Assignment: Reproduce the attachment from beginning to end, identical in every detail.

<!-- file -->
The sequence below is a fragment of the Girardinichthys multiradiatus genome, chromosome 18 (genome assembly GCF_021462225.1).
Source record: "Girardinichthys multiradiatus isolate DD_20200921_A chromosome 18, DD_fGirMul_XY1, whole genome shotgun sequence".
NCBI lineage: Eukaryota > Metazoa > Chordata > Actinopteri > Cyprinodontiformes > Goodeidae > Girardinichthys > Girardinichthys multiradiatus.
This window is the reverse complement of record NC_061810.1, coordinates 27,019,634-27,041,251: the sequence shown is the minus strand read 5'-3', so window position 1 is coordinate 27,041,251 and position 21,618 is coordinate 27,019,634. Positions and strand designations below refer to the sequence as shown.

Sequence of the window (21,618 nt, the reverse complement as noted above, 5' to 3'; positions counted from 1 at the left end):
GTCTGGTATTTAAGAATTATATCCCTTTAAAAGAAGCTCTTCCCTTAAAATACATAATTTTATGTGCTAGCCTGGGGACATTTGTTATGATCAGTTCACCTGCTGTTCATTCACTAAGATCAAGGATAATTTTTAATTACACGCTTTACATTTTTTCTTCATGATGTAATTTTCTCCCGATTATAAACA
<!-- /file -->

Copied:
The sequence below is a fragment of the Girardinichthys multiradiatus genome, chromosome 18 (genome assembly GCF_021462225.1).
Source record: "Girardinichthys multiradiatus isolate DD_20200921_A chromosome 18, DD_fGirMul_XY1, whole genome shotgun sequence".
NCBI lineage: Eukaryota > Metazoa > Chordata > Actinopteri > Cyprinodontiformes > Goodeidae > Girardinichthys > Girardinichthys multiradiatus.
This window is the reverse complement of record NC_061810.1, coordinates 27,019,634-27,041,251: the sequence shown is the minus strand read 5'-3', so window position 1 is coordinate 27,041,251 and position 21,618 is coordinate 27,019,634. Positions and strand designations below refer to the sequence as shown.

Sequence of the window (21,618 nt, the reverse complement as noted above, 5' to 3'; positions counted from 1 at the left end):
GTCTGGTATTTAAGAATTATATCCCTTTAAAAGAAGCTCTTCCCTTAAAATACATAATTTTATGTGCTAGCCTGGGGACATTTGTTATGATCAGTTCACCTGCTGTTCATTCACTAAGATCAAGGATAATTTTTAATTACACGCTTTACATTTTTTCTTCATGATGTAATTTTCTCCCGATTATAAACA